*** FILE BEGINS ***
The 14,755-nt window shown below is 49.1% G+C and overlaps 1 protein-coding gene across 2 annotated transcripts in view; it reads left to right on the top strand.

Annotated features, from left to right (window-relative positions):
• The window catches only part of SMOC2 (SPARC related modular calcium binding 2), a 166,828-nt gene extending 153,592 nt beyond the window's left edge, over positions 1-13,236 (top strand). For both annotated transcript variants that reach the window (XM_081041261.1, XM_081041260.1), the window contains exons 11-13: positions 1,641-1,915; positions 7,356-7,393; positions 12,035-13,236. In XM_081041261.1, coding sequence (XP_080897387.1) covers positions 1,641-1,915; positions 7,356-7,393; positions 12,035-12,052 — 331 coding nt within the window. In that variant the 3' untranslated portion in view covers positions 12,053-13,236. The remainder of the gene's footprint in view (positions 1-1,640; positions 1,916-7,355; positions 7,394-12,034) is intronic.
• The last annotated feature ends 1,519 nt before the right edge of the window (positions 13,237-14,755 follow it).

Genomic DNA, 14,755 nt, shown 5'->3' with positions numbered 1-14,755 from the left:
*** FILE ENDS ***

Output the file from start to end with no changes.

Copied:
The 14,755-nt window shown below is 49.1% G+C and overlaps 1 protein-coding gene across 2 annotated transcripts in view; it reads left to right on the top strand.

Annotated features, from left to right (window-relative positions):
• The window catches only part of SMOC2 (SPARC related modular calcium binding 2), a 166,828-nt gene extending 153,592 nt beyond the window's left edge, over positions 1-13,236 (top strand). For both annotated transcript variants that reach the window (XM_081041261.1, XM_081041260.1), the window contains exons 11-13: positions 1,641-1,915; positions 7,356-7,393; positions 12,035-13,236. In XM_081041261.1, coding sequence (XP_080897387.1) covers positions 1,641-1,915; positions 7,356-7,393; positions 12,035-12,052 — 331 coding nt within the window. In that variant the 3' untranslated portion in view covers positions 12,053-13,236. The remainder of the gene's footprint in view (positions 1-1,640; positions 1,916-7,355; positions 7,394-12,034) is intronic.
• The last annotated feature ends 1,519 nt before the right edge of the window (positions 13,237-14,755 follow it).

Genomic DNA, 14,755 nt, shown 5'->3' with positions numbered 1-14,755 from the left: